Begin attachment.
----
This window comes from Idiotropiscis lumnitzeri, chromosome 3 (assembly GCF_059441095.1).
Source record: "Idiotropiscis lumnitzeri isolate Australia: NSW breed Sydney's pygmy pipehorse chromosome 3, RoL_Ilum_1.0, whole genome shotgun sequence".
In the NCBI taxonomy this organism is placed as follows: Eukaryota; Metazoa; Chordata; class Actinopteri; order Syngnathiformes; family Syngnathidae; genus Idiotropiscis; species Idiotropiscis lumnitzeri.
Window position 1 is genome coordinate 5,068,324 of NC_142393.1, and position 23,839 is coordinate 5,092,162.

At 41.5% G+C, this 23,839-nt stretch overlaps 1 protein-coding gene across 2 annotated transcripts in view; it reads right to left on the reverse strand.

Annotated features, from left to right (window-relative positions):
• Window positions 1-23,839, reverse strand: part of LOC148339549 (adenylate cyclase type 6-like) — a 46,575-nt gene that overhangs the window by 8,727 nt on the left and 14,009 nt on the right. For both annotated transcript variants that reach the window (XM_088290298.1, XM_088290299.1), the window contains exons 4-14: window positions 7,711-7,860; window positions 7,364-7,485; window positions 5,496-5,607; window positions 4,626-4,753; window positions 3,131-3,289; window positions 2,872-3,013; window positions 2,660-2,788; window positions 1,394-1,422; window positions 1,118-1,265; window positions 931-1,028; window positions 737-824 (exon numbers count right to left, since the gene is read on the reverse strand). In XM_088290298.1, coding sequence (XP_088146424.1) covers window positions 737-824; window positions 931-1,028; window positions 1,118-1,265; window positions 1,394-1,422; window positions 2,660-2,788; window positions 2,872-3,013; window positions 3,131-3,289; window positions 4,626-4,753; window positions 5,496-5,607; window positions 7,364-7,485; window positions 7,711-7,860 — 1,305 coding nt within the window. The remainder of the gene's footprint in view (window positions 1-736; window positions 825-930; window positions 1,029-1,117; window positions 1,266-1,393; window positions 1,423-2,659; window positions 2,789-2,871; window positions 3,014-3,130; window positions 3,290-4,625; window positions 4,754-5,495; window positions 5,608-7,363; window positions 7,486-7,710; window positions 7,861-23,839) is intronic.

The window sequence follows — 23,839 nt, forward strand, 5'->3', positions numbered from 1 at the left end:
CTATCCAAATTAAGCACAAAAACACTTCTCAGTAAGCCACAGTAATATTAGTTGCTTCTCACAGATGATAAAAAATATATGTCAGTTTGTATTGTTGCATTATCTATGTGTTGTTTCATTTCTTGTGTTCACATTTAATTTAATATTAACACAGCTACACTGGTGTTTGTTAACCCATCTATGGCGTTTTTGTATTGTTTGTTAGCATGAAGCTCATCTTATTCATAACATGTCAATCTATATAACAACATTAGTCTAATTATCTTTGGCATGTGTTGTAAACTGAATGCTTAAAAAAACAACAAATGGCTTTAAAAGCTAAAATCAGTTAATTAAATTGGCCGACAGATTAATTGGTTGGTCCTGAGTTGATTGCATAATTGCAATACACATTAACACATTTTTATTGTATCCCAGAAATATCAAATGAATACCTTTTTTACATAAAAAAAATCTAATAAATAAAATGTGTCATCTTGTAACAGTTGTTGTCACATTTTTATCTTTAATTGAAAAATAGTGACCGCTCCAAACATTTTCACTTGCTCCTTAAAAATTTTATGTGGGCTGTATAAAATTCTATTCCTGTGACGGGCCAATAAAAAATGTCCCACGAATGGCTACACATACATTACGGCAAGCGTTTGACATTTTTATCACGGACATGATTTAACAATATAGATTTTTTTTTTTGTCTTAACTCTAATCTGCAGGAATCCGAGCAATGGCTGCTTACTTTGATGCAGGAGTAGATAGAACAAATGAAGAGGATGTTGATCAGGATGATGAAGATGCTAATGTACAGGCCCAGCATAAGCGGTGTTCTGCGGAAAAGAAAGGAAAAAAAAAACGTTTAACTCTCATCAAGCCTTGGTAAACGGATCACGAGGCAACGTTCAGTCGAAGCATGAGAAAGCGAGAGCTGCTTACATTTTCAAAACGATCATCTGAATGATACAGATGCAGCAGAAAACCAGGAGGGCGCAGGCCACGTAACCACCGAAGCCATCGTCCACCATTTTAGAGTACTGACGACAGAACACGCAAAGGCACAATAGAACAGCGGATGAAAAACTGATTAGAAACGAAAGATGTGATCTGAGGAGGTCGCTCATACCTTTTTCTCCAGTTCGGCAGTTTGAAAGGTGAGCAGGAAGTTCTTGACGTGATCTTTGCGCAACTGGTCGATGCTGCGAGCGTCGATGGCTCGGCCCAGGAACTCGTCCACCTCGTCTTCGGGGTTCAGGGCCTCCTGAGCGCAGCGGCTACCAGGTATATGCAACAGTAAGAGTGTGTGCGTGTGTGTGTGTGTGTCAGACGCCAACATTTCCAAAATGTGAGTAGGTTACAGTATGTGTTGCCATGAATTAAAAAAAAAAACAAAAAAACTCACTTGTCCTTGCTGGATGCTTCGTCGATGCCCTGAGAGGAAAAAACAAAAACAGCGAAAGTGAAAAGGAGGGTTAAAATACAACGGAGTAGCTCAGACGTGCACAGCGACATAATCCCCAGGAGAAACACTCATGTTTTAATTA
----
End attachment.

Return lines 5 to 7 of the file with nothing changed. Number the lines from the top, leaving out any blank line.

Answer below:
At 41.5% G+C, this 23,839-nt stretch overlaps 1 protein-coding gene across 2 annotated transcripts in view; it reads right to left on the reverse strand.

Annotated features, from left to right (window-relative positions):
• Window positions 1-23,839, reverse strand: part of LOC148339549 (adenylate cyclase type 6-like) — a 46,575-nt gene that overhangs the window by 8,727 nt on the left and 14,009 nt on the right. For both annotated transcript variants that reach the window (XM_088290298.1, XM_088290299.1), the window contains exons 4-14: window positions 7,711-7,860; window positions 7,364-7,485; window positions 5,496-5,607; window positions 4,626-4,753; window positions 3,131-3,289; window positions 2,872-3,013; window positions 2,660-2,788; window positions 1,394-1,422; window positions 1,118-1,265; window positions 931-1,028; window positions 737-824 (exon numbers count right to left, since the gene is read on the reverse strand). In XM_088290298.1, coding sequence (XP_088146424.1) covers window positions 737-824; window positions 931-1,028; window positions 1,118-1,265; window positions 1,394-1,422; window positions 2,660-2,788; window positions 2,872-3,013; window positions 3,131-3,289; window positions 4,626-4,753; window positions 5,496-5,607; window positions 7,364-7,485; window positions 7,711-7,860 — 1,305 coding nt within the window. The remainder of the gene's footprint in view (window positions 1-736; window positions 825-930; window positions 1,029-1,117; window positions 1,266-1,393; window positions 1,423-2,659; window positions 2,789-2,871; window positions 3,014-3,130; window positions 3,290-4,625; window positions 4,754-5,495; window positions 5,608-7,363; window positions 7,486-7,710; window positions 7,861-23,839) is intronic.